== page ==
Cryptowall Ransomware

Came in this morning and had issues with some database files.    Got those fixed and now as the day goes on, there are a lot of files I am finding that are corrupted.   They have similarities of date modified of 9/29/14 at 4:20 P.m.    

I have re ran scans for virus and it comes up clean.  We use AVG Anti Virus Business Edition 2012   How can I track back to see what is affected and why???

Just discovered files that are BAD!!!!

What should my first step be so it doesn't spread any further?????
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Gabriel CliftonNet AdminCommented:
You have contracted a Crypto virus. Run Malwarebytes Antimalware and scan. Look for all of the Decrypt_Instructions.* files because they will give you a clue as to what has been corrupted. Delete corrupted files and restore them from backup.
bankwestCTO/CashierAuthor Commented:
Will this scan all network drives or just local
Gabriel CliftonNet AdminCommented:
Active Protection takes the fight to cryptojacking

While there were several headline-grabbing ransomware attacks during in 2017, another big threat started appearing at the same time that didn’t get the same coverage – illicit cryptomining.

bankwestCTO/CashierAuthor Commented:
I need to scan network drives as well.     Is there a business version?
Gabriel CliftonNet AdminCommented:
They have a home premium and business premium, although I would install it on the server and have it check all folders instead of what you have access to.
bankwestCTO/CashierAuthor Commented:
What do I need to do to REMOVE the infection?     May be a dumb question, but when it's done its thing is it DONE?   If I start moving files from backup, will they get infected also?
Gabriel CliftonNet AdminCommented:
Usually, once it has made its initial run it, it is done and gone. But, it is always best to run additional scans with other software to make sure.

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Kent OlsenDBACommented:
Hi bankwest,

Do you have any idea how the malware wound up on your computer?  i.e.  software download, email attachment, or web site?

Knowing will help you to reduce the chances of another attack.

bankwestCTO/CashierAuthor Commented:
We are now beginning to dig deeper in the investigation.   Most of the day was spent restoring files.

We are starting to look at individual computers to see if we can find anything at %Temp% .    That is what we have read is one place to start.
If you have any ideas to share on HOW to investigate this, I would appreciate any assistance.
I'm not even sure WHAT I am looking for except that it's an exe file???
Kent OlsenDBACommented:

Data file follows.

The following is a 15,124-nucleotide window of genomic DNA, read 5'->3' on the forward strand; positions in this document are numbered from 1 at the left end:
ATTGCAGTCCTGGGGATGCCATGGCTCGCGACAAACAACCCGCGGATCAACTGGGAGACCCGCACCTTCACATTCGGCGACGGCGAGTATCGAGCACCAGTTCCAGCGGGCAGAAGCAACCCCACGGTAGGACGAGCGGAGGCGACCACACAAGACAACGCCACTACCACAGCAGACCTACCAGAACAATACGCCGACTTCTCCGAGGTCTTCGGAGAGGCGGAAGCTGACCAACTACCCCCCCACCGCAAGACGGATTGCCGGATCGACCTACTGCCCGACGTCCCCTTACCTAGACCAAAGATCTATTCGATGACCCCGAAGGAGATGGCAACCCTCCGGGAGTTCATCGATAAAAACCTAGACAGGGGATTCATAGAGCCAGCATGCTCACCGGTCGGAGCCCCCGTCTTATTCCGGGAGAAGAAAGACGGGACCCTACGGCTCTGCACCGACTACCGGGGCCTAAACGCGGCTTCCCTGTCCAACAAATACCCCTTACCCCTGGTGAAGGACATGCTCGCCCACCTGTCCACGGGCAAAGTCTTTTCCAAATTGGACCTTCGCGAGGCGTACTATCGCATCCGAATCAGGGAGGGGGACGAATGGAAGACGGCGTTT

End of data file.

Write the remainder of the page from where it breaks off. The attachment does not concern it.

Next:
Search for all executables (.exe, .com, .dll, .jar, etc.) and all folders that have changed since the date of the attack.  You might want to back up a day or two in the search.  If you find something that is suspect, you might have a lead on how the intrusion happened.

The file(s) can wind up just about anywhere, especially if the user has local admin rights or higher.  Best case is if this is a normal user so that the system files and folders aren't affected.

The most likely locations are %TEMP%, %APPDATA%, %HOMESHARE%, %LOCALAPPDATA%, %ProgramData%, and %PUBLIC%.  But the files could wind up anywhere that the user is authorized to create files.
bankwestCTO/CashierAuthor Commented:
I was reading more on this and found:

This is used to determine whether an instance of the malware has already run on the system. If the event is not found, then the malware creates a new instance of explorer.exe and injects itself into it. Within the newly infected explorer.exe process, the malware further creates a new instance of svchost.exe and again injects itself into it. This new process is where the encryption takes place.

How do you know if the running process is legit or infected???
Kent OlsenDBACommented:
The anti-virus software should detect a real/fake explorer.exe or svchost.exe program.  Basically, the anti-virus program checks for known exploits on key system programs by checking the program length, checksum, hash, etc.

System files on Windows Server and Windows/XP aren't protected very well from malicious code.  That's a big reason for people leaving XP in favor of Windows 7.  Windows 7 does a much better job of isolating user tasks from O/S programs and files, unless the user is running with administrative privileges.  If you've not already done so, migrate your users away from XP.  And avoid tasks like web browsing and checking email on your Windows servers that can run hidden code.
Preston CooperDatabase AdministratorCommented:
I created a program to detect missing or modified files in a windows file share caused by Ransomware.  This can help you to restore from backup sooner and know that a file share has been encrypted rather than not knowing at all.
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Windows Server 2008

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